RA reviews: Vegim ‎- 'Breaking Point' [TMM records]

25.07.2017 23.55 FLEKITZA.com

A well written review by Resident Advisor and Matt Unicom, his descriptions are (almost) as good as the tracks themselves. Have a read of this great review of Vegim's album, 'Breaking Point' :)

RA reviews: Vegim ‎- 'Breaking Point' [TMM records]

The last few years have seen a few regions outside Europe's main clubbing centres become hotspots for purist sounds. There's Tbilisi, led by Bassiani, pushing no-nonsense techno. Then there's Montevideo, with Phonotheque and its expert residents who spin electro, house and minimal. Thanks to Closer, you'll also find plenty of killer minimal in Kiev. And if Vegim's  'Breaking Point' is anything to go by, there could be a scene brewing in Kosovo. A student of deep sounds, Vegim's output recalls the burrowing aesthetic of labels like Prologue, Semantica and Mote-Evolver, where steady groove meets precision synths and an ethereal touch. 

Vegim covers an impressive range across Breaking Point's 15 tracks. It's grounded in club-ready techno, with beats that vary from straight and jacking to broken and complex, peppered with the kind of subtle acidic flourishes perfected by artists such as Donato Dozzy and Luke Slater. The track titles alone—"Lost In Surface," "Mad As A Hatter"—suggest Vegim is a fan of techno's hallucinogenic potential, something that's confirmed by the music. The Jeff Mills-esque "Controlling Shapes" is among the LP's headiest moments, with a bleep melody, a rumbling bassline and crafty energy shifts. "Shaping Compounds" is another trip down the rabbit hole, with bell synths and a rolling groove bolstered by claps and sporadic hats. The acid is thickest on "Kokerat," where a tunnelling 303 cuts through cosmic effects and another stomping drum pattern.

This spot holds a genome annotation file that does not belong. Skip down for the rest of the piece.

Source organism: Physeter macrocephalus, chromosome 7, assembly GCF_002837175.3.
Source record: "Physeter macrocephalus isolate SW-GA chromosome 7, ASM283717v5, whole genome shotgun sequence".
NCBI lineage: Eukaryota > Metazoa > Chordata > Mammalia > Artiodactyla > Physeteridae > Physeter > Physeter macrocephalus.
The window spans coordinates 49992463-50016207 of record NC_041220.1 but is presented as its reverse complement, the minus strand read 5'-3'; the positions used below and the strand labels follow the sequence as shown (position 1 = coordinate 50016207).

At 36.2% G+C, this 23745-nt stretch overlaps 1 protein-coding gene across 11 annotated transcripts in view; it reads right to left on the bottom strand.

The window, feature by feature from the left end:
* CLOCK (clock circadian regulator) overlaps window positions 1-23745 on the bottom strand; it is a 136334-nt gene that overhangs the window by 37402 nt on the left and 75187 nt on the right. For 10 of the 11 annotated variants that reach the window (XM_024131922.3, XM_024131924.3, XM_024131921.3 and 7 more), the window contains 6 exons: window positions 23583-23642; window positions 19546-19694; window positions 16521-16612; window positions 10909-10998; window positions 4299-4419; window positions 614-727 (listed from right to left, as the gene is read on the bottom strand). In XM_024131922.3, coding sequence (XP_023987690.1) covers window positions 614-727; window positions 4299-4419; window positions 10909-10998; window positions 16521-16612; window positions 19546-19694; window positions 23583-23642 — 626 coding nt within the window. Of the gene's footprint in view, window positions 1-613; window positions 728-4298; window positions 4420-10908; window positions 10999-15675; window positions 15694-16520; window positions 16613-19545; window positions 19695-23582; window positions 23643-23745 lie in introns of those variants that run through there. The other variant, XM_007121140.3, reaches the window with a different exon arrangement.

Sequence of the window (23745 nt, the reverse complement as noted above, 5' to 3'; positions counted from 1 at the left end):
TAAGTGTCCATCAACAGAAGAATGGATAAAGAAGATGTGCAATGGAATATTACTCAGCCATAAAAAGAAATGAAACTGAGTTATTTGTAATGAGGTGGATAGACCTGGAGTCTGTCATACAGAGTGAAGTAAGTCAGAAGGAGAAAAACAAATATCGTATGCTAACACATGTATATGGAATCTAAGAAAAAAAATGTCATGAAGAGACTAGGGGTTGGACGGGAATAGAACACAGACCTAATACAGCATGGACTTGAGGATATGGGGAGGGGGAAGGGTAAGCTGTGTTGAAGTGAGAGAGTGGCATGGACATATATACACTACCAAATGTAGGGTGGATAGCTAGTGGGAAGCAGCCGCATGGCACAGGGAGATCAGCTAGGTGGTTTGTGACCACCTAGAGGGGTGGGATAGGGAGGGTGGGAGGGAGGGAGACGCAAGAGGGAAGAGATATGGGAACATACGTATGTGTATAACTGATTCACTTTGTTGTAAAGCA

Memorable moments also come when Vegim loses the kick drum. "Prologue I," "Prologue II" and "Prologue III," Breaking Point's three ambient tracks, are especially poignant, piling on layers of looped synths until their mess of bleeps and blops becomes musical. It's the sound of a gifted hypnotist based a long way from techno's current hotspots, but who understands the power of subtlety and laser-sharp production. This likely won't be the last we hear from Vegim.

by RA